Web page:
Jean Wooden Cunningham

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Jean Wooden Cunningham
Member of the Virginia House of Delegates
from the 71st district
In office
January 8, 1986 – January 14, 1998
Preceded byBenjamin Lambert
Succeeded byViola Baskerville
Personal details
Born
Jean Carolyn Wooden

(1946-06-28) June 28, 1946 (age 72)
Hampton, Virginia, U.S.
Political partyDemocratic
Spouse(s)John Henry Cunningham
ResidenceRichmond, Virginia
Alma materVirginia Union University (B.A.)
Howard University (J.D.)
Occupationlawyer

Jean Wooden Cunningham (born June 28, 1946) is an American politician and lawyer, and currently the vice-chairman of the Virginia Parole Board.[1]

Early life and education[edit]

Born in Hampton, Virginia, Cunningham graduated from Phenix High School, then received her bachelor's degree from Virginia State University. She then worked for a year as a junior high school teacher in Prince George County, Virginia. After accepting a job with International Business Machines, she moved to New York. She earned a law degree from Howard University School of Law in Washington, D.C..[2]

Career[edit]

Cunningham began her legal career in the law department of the Ford Motor Company, specializing in labor law. After three years, she accepted a position with Reynolds Metals Company and moved to Richmond, Virginia. The company merged with Alcoa and she ultimately retired as vice president of human resources of the Integris Metals subsidiary.[3]

A Democrat, Cunningham won a special election in 1985 for a seat in the Virginia House of Delegates, representing District 71 which included parts of Richmond and Henrico County. She succeeded Dr. Benjamin Lambert who was elected to the Virginia Senate. Cunningham won re-election many times before announcing her retirement from that part time position in 1997.[4][5] Viola Baskerville then won election to represent the 71st district.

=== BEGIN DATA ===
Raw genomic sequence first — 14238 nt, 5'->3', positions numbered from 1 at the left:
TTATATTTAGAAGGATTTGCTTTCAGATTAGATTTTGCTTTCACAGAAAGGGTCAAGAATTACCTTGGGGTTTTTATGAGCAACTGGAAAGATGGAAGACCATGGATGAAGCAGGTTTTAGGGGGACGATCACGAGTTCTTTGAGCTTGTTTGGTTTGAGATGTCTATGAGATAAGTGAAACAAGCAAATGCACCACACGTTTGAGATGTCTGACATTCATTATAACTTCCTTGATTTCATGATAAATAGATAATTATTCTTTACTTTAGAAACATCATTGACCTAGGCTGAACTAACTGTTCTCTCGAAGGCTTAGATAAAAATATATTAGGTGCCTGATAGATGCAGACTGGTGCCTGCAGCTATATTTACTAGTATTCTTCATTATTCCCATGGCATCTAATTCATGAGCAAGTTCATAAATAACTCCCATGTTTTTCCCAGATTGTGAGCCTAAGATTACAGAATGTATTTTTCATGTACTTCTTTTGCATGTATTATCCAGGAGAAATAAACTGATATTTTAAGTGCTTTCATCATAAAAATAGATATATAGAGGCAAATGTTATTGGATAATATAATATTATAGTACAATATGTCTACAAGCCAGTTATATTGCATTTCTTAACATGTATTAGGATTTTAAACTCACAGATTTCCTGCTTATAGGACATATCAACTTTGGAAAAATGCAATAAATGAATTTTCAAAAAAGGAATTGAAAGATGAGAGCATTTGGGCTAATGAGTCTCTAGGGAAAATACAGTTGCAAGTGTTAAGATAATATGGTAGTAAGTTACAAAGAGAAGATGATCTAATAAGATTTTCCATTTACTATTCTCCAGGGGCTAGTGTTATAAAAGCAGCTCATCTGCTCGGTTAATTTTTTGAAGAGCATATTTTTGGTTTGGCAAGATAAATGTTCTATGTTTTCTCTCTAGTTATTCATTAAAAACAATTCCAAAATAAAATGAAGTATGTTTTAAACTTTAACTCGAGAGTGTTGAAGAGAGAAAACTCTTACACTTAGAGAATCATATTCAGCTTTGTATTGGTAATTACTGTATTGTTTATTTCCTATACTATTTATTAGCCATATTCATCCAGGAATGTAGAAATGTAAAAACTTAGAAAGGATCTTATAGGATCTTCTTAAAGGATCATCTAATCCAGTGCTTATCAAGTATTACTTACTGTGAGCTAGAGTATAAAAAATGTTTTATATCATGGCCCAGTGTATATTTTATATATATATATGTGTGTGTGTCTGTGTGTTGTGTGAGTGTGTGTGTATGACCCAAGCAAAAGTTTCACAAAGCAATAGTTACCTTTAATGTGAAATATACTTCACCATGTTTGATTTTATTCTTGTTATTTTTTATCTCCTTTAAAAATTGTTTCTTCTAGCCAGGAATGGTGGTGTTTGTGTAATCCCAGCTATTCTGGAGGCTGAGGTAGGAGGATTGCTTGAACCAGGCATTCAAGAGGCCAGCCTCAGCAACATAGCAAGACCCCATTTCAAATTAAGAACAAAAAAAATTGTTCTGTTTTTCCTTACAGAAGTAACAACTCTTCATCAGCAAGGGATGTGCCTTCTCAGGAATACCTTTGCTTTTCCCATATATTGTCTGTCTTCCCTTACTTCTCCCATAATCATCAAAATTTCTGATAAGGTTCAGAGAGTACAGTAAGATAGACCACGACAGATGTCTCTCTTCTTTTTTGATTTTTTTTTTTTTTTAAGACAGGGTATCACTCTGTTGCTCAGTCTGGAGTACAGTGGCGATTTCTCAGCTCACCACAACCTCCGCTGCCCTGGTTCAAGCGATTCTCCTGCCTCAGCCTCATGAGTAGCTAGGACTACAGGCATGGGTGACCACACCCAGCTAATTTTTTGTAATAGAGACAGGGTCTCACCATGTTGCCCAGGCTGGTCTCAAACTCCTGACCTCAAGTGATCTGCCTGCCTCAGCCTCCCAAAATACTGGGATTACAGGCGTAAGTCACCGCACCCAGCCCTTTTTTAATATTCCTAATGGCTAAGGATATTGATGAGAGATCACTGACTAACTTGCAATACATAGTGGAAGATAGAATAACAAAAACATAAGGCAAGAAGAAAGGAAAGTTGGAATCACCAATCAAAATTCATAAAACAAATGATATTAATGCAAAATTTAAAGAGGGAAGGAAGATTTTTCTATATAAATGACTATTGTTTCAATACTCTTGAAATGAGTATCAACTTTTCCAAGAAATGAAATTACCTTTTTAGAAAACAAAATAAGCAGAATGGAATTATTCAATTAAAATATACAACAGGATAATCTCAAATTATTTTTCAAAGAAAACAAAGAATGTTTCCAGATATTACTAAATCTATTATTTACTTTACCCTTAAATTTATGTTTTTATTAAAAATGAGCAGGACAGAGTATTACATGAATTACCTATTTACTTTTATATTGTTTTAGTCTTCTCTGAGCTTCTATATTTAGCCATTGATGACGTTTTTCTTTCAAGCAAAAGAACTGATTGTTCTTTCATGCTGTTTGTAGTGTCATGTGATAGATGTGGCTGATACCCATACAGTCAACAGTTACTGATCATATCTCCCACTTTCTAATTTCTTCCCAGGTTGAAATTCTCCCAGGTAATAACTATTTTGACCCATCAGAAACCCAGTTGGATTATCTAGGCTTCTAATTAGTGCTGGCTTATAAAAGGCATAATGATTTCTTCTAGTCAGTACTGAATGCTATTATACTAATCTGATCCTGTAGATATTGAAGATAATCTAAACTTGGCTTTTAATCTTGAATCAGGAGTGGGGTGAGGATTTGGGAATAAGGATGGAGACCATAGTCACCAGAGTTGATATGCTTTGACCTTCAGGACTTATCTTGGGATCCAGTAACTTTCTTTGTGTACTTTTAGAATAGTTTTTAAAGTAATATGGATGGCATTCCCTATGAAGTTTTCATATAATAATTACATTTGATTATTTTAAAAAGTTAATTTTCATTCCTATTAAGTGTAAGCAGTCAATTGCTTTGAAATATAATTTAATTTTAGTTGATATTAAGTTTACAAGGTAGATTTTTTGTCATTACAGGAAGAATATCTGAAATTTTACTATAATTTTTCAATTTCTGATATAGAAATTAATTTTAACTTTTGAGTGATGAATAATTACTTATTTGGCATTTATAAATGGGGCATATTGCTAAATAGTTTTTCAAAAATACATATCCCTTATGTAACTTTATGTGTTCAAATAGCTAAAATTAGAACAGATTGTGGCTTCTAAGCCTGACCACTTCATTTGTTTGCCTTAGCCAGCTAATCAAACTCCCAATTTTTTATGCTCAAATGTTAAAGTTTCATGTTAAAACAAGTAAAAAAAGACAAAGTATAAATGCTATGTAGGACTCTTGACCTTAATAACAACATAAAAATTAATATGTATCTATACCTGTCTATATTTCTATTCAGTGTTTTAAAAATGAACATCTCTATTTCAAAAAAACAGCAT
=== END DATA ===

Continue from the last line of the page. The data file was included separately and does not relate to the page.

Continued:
After her retirement as a delegate and as a corporate attorney, Cunningham worked part time as a mediator. She also served as Chair of the State Board of Elections and as a member of the State Council of Higher Education for Virginia before Governor Terry McAuliffe appointed her to the Virginia Parole Board in January 2017.[6]

In addition to being active in her Baptist Church, Cunningham is or was also active in the National Coalition of 100 Black Women, Delta Sigma Theta, the James River Valley Chapter of The Links, Inc., Richmond Renaissance, Richmond Community Development Organization, Richmond Crusade for Voters, Virginia State Crime Commission, Virginia State Coordinating Council on Domestic Violence, as well with the Virginia Association of Black Women Attorneys, Old Dominion Bar Association and Metro Richmond Women's Bar Association[7]. She has earned and Outstanding Legislator Award from the Virginia Interfaith Center, as well as the NAACP's Lifetime Achievement Award.[8]

Notes[edit]